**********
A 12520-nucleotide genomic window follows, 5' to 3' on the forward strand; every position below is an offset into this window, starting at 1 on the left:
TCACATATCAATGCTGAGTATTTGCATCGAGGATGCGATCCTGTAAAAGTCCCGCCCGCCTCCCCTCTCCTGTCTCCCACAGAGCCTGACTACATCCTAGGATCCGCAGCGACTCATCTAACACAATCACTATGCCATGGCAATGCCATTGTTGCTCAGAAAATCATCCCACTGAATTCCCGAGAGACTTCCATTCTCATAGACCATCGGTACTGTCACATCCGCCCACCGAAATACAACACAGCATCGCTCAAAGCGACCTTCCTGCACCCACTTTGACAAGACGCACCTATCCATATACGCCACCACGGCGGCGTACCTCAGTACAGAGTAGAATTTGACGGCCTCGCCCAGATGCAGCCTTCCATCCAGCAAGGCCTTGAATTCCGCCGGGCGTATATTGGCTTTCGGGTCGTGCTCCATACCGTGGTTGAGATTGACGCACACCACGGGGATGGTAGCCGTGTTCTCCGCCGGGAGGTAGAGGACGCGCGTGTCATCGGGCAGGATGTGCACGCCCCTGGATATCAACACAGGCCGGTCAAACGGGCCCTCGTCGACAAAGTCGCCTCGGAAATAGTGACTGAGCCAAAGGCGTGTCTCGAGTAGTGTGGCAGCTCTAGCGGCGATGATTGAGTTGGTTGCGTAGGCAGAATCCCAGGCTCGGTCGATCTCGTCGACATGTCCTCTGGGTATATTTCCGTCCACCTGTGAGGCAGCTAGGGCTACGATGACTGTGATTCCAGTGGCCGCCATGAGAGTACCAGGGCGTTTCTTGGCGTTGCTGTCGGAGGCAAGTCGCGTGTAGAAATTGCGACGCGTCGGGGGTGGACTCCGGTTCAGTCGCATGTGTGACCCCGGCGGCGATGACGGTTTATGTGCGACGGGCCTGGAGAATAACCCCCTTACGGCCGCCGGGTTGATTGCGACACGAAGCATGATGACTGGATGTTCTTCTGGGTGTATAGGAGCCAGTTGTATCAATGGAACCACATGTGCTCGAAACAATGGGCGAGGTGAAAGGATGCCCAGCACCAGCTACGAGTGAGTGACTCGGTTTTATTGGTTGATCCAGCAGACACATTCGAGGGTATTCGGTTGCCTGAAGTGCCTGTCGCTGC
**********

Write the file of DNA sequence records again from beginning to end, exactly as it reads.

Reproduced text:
A 12520-nucleotide genomic window follows, 5' to 3' on the forward strand; every position below is an offset into this window, starting at 1 on the left:
TCACATATCAATGCTGAGTATTTGCATCGAGGATGCGATCCTGTAAAAGTCCCGCCCGCCTCCCCTCTCCTGTCTCCCACAGAGCCTGACTACATCCTAGGATCCGCAGCGACTCATCTAACACAATCACTATGCCATGGCAATGCCATTGTTGCTCAGAAAATCATCCCACTGAATTCCCGAGAGACTTCCATTCTCATAGACCATCGGTACTGTCACATCCGCCCACCGAAATACAACACAGCATCGCTCAAAGCGACCTTCCTGCACCCACTTTGACAAGACGCACCTATCCATATACGCCACCACGGCGGCGTACCTCAGTACAGAGTAGAATTTGACGGCCTCGCCCAGATGCAGCCTTCCATCCAGCAAGGCCTTGAATTCCGCCGGGCGTATATTGGCTTTCGGGTCGTGCTCCATACCGTGGTTGAGATTGACGCACACCACGGGGATGGTAGCCGTGTTCTCCGCCGGGAGGTAGAGGACGCGCGTGTCATCGGGCAGGATGTGCACGCCCCTGGATATCAACACAGGCCGGTCAAACGGGCCCTCGTCGACAAAGTCGCCTCGGAAATAGTGACTGAGCCAAAGGCGTGTCTCGAGTAGTGTGGCAGCTCTAGCGGCGATGATTGAGTTGGTTGCGTAGGCAGAATCCCAGGCTCGGTCGATCTCGTCGACATGTCCTCTGGGTATATTTCCGTCCACCTGTGAGGCAGCTAGGGCTACGATGACTGTGATTCCAGTGGCCGCCATGAGAGTACCAGGGCGTTTCTTGGCGTTGCTGTCGGAGGCAAGTCGCGTGTAGAAATTGCGACGCGTCGGGGGTGGACTCCGGTTCAGTCGCATGTGTGACCCCGGCGGCGATGACGGTTTATGTGCGACGGGCCTGGAGAATAACCCCCTTACGGCCGCCGGGTTGATTGCGACACGAAGCATGATGACTGGATGTTCTTCTGGGTGTATAGGAGCCAGTTGTATCAATGGAACCACATGTGCTCGAAACAATGGGCGAGGTGAAAGGATGCCCAGCACCAGCTACGAGTGAGTGACTCGGTTTTATTGGTTGATCCAGCAGACACATTCGAGGGTATTCGGTTGCCTGAAGTGCCTGTCGCTGC